extrasensory perception


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perception

 [per-sep´shun]
the conscious mental registration of a sensory stimulus. adj., adj percep´tive.
depth perception the ability to recognize depth or the relative distances to different objects in space.
disturbed sensory perception a nursing diagnosis accepted by the North American Nursing Diagnosis Association, defined as a change in the amount of patterning of incoming stimuli, accompanied by a diminished, exaggerated, distorted, or impaired response to such stimuli.
extrasensory perception (ESP) knowledge of, or response to, an external thought or objective event not achieved as the result of stimulation of the sense organs.

ex·tra·sen·so·ry per·cep·tion (ESP),

perception by means other than through the ordinary senses; for example, telepathy, clairvoyance, precognition.

extrasensory perception (ESP)

Etymology: L, extra + sentire, to feel, percipere, to perceive
alleged awareness or knowledge acquired without using the physical senses. See also clairvoyance, parapsychology, telepathy.

extrasensory perception

Paranormal
(1) The alleged awareness of another person’s thoughts, allegedly mediated by poorly characterised “factors”.
(2) Reception of information not gained through the physical senses but rather through the mind, which encompasses psychic abilities (e.g., telepathy and clairvoyance) and their transtemporal operation as precognition or retrocognition.

ex·tra·sen·so·ry per·cep·tion

(ESP) (eks'tră-sen'sŏr-ē pĕr-sep'shŭn)
Arrival at understanding by means other than through the ordinary senses (e.g., telepathy, clairvoyance, precognition).

extrasensory perception

The claimed ability to obtain information without the use of the normal channels of communication. ESP is said to include telepathy, clairvoyance, precognition and retrocognition. There is no respectable scientific evidence for extrasensory perception, but a mass of anecdotal ‘proof’.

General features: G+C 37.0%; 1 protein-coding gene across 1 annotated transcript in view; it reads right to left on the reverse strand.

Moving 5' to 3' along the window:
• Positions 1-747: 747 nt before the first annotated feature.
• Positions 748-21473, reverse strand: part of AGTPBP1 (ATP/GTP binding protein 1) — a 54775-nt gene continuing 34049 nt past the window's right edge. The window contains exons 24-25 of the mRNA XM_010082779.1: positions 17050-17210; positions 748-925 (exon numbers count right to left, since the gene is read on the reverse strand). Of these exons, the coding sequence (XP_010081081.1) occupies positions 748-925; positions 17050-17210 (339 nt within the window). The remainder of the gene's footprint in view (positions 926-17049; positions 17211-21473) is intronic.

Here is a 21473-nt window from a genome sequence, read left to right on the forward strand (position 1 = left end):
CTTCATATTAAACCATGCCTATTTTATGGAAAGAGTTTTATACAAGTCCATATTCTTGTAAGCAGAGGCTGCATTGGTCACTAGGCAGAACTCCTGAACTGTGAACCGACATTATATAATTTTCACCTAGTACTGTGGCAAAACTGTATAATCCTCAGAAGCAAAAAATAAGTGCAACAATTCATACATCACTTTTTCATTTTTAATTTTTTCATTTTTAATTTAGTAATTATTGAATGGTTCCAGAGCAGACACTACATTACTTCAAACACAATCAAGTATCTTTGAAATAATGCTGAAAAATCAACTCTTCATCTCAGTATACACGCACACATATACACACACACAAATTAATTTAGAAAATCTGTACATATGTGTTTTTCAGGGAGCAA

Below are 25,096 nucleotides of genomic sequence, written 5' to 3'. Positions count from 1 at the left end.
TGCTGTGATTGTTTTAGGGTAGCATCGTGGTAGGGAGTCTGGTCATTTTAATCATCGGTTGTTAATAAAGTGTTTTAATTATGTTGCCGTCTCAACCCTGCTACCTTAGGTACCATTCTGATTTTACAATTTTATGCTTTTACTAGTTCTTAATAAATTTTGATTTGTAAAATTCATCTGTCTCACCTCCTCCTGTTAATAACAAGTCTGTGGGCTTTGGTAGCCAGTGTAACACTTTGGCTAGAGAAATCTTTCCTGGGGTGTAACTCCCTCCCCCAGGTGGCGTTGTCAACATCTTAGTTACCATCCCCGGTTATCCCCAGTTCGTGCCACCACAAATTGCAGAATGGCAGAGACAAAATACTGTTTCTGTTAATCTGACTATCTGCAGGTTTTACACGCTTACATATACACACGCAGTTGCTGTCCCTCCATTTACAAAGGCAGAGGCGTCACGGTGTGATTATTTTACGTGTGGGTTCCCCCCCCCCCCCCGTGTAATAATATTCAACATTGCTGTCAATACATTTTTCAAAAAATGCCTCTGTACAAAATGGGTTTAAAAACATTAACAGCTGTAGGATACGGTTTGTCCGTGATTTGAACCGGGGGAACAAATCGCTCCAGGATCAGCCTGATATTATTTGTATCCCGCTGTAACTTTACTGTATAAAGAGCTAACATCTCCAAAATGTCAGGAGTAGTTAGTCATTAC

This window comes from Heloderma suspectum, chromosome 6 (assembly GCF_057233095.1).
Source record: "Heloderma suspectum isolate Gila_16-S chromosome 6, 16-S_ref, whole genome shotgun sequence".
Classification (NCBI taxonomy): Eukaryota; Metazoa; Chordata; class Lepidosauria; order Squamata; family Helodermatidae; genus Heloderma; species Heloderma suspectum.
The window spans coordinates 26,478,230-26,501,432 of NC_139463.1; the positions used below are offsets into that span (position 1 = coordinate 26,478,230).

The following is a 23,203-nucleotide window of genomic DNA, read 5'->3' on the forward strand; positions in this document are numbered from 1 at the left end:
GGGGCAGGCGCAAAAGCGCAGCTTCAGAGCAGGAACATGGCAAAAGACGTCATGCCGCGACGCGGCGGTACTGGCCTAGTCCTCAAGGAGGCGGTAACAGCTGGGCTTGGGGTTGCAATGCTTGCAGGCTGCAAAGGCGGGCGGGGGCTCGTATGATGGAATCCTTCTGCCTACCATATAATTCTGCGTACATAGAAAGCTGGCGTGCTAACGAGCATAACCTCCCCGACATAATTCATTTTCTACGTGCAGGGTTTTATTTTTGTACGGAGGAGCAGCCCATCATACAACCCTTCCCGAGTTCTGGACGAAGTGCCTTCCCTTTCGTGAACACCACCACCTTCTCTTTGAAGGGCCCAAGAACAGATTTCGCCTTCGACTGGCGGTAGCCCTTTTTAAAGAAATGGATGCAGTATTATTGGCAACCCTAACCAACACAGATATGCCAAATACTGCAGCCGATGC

extrasensory perception,

n perception in which a person gains awareness of events without using the normal senses. Includes experiences such as clairvoyance, precognition, and telepathy. Also called
ESP or
psi.

Patient discussion about extrasensory perception

Q. Just want to know how meds could control depression esp Zoloft? My son is on antidepressant zoloft ….and he is recovering well and I am thankful to doctor for that …….. just want to know how meds could control depression esp Zoloft?

A. My doctor says the help to add endorphins in the brain and it balances out your feel good mood. I can tell you that the right medication can really make a difference so don't give up.

More discussions about extrasensory perception
References in periodicals archive ?
Many members of the near-death group also reported prior instances of extrasensory perception or other purportedly paranormal experiences.
As if tenure wasn't hard enough to get, the faculty's IQ goes up every year, intelligent wolves roam the forests, and the research covers time travel, extrasensory perception, and anything else on the edge of science.
Perhaps such a genetic mutation, providing, for example, extrasensory perception and instantaneous communication among all human beings, would do the job.
Gore, a Harvard senior, has the wannabe refer to a Clint Eastwood movie, saying: ``On better days, I'd recite `In the Line of Fire' in 25 minutes flat, augment my artillery arsenal with more shiny objects and swear words, acquire extrasensory perception, refuse to testify, develop a clenched jaw line, hit Taco Bell and choose my protectee of the week.
This electromagnetic or plasma trace can have an extracorporeal existence and may be involved in extrasensory perception and quantal phenomena.
Nearly half of the population believe in psychic powers such as extrasensory perception, while 41 per cent believe in astrology.
If she is holding a candle, she may have a sleeping disorder and possess extrasensory perception, like the woman in white in La Sonnambula (notice that she always exits backwards).
Psychologists who study telepathy rejoiced when a 1994 study in a major scientific journal supported the existence of extrasensory perception (ESP), also known as psi.
A 1991 Gallup Poll showed that 52 percent of Americans believe in astrology, 46 percent in extrasensory perception and 42 percent in communication with the dead.
Roger Nelson states that he found Rhine's book Extrasensory Perception After Sixty Years "by chance" (p.